What is kleptomania?
The definition and causes of kleptomania, as well as the way it is diagnosed and treated, still bear a lot of controversy. However, it is most commonly known as the compulsive inability to resist an impulsive urge to steal an object that offers no personal or financial gain. To the skeptics, kleptomania is everything but a mental disorder or illness; rather, it is an alibi that bails wealthy shoplifters, an attempt to symbolically compensate for an actual or anticipated loss, a substance-related addiction, an obsession, or a vile habit.
What is it like to have kleptomania?
Having kleptomania consists of having recurring and intrusive thoughts and feelings, experiencing an escalating sense of pressure, tension, or thrill right before a theft, having an escalating sense of gratification, pleasure, or relief at the time of a theft, and immediately feeling an escalating sense of horror, guilt, or shame right after a theft. It is believed that kleptomaniacs get into such risky situations because they suffer from operant conditioning, behavioral chaining, distorted conditions, or poor coping mechanisms.
How far can things go with kleptomania?
Kleptomania causes distress and impaired functioning in all aspects of life. Kleptomaniacs eventually get exhausted from their anxiety, morbidity, and depressive state. When they are not totally debilitated in social and occupational realms, they face the humiliation of repeated arrests or hospitalization, which leads to reckless behavior (binge eating, compulsive buying, alcohol and substance abuse…), anger, guilt, and even suicide. Left untreated, kleptomania aggravates domestic, health, financial, and legal problems.
Does taking medications work?
There is no treatment that specifically targets kleptomania. However, the disorder is being treated with psychopharmacological agents such as tricyclic antidepressants, selective serotonin reuptake inhibitors, opioid receptor antagonists, and mood stabilizers. SSRIs are supposed to regulate the patient’s levels of serotonin, dopamine, and/or natural opioids within the brain synapses. The opioid receptor antagonists should curb urge-related symptoms. Combined together, all of these agents help on some level.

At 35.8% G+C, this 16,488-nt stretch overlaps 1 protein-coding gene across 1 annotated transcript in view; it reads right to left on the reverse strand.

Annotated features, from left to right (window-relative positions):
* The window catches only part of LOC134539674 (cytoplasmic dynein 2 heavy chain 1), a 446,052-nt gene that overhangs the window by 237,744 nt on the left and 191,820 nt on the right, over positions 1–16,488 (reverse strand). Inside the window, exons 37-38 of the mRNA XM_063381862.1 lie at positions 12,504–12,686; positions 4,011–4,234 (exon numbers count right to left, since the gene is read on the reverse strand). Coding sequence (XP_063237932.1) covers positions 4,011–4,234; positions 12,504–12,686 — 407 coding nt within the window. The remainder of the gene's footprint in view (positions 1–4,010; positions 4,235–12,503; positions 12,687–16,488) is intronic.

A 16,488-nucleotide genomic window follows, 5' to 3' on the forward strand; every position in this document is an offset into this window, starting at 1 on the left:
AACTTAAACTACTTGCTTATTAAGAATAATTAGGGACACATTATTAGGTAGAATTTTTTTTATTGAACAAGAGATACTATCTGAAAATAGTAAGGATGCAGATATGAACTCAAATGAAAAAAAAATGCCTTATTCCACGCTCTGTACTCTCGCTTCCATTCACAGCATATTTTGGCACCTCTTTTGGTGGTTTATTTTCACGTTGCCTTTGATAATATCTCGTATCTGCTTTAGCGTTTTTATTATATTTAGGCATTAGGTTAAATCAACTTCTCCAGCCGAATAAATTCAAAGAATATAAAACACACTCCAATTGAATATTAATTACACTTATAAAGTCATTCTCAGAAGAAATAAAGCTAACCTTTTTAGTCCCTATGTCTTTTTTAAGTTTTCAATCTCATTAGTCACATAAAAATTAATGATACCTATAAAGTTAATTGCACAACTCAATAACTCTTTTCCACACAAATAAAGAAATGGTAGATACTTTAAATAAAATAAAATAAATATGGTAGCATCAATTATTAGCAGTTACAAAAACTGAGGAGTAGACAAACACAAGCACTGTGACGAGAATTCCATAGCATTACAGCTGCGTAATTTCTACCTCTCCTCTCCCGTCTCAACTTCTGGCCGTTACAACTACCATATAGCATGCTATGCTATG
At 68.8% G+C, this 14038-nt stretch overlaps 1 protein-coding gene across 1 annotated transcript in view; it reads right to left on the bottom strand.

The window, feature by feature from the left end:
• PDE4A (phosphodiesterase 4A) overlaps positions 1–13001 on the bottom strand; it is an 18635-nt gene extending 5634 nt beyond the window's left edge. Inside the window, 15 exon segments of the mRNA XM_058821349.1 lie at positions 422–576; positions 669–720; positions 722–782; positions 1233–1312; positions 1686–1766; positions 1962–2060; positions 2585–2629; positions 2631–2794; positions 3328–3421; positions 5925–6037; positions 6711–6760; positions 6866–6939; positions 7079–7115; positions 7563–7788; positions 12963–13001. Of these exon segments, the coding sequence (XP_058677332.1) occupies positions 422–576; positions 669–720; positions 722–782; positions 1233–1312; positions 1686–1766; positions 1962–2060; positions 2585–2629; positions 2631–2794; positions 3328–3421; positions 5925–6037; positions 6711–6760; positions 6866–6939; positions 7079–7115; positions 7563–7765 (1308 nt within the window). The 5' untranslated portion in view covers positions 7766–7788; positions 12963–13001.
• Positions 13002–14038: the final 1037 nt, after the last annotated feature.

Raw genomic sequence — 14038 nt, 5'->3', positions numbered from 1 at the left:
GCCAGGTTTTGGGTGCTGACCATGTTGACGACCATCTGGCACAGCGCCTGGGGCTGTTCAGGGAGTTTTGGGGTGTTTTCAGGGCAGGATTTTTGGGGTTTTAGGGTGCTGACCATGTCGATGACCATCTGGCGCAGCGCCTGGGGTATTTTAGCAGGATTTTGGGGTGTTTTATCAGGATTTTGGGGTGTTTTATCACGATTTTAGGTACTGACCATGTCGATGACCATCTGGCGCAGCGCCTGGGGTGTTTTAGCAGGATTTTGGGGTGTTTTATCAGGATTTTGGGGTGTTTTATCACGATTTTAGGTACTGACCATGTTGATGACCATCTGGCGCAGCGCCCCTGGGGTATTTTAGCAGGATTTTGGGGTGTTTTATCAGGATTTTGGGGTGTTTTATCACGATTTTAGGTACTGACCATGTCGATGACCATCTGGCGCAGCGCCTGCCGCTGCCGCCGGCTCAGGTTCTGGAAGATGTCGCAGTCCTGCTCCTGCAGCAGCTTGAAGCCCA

Does psychotherapeutic intervention work?
Because many of the prescribed medications are not FDA-approved, and because they may worsen depression and/or the emergence of suicidal thoughts, especially at the beginning of treatment and/or at an alteration in the dose, psychological counseling (behavior modification therapy and family therapy) as well as clinical therapy (i.e. cognitive behavioral therapy) are being held in conjunction with the use of medical drugs. CBT consists of several techniques that should help in keeping kleptomaniacs from acting out.
Does it only affect women?
In the early nineteenth century, it was believed that kleptomaniacs were sexually suppressed women affected by hysteria, imbecility, cerebral defect, and/or menopause. Nowadays, it is believed that the disorder affects men as much as women, with onset in adolescence. The fact that it is triggered by specific stimuli (e.g. feelings of loneliness and stress, the ambiance of stores…) has nothing to do with the kleptomaniac’s gender or sex.
Is it the same as shoplifting?
Kleptomania is of an unpremeditated and compulsive nature, while shoplifting is of a premeditative and rationalized nature. Whereas the first comes with greater or lesser intensity over the course of time, loss of self-control, and constant stress, the second causes excitement. While kleptomania may be a way to self-adjust a hormonal imbalance and curb anxiety, shoplifting can be a way to set things right, express daily rebellion, and satisfy an intentional need to avenge an injustice and/or conscious feelings of anger.
Whether it better fits into the psychoanalytic and psychodynamic approach, behavioral and cognitive approach, or biological approach, kleptomania or theft – be it pathological or not – is never good news. People with kleptomania are presented with an array of treatments amongst which undergoing some of the most aggressive CBT methods, seeking professional psychiatric and/or medical help, having a family member or a close friend as a sponsor, and joining a self-help group can make quite a difference in the kleptomaniac’s life. Sadly, there are many risk factors (e.g. family history, having brain injuries…) and no reliable prevention tools when it comes to kleptomania, mainly because the origin of kleptomania is not clear and because there is a high possibility that patients experience relapses. Life is never easy, but with a bit of education, self-initiative, motivation, and appropriate assistance and support, life can get better.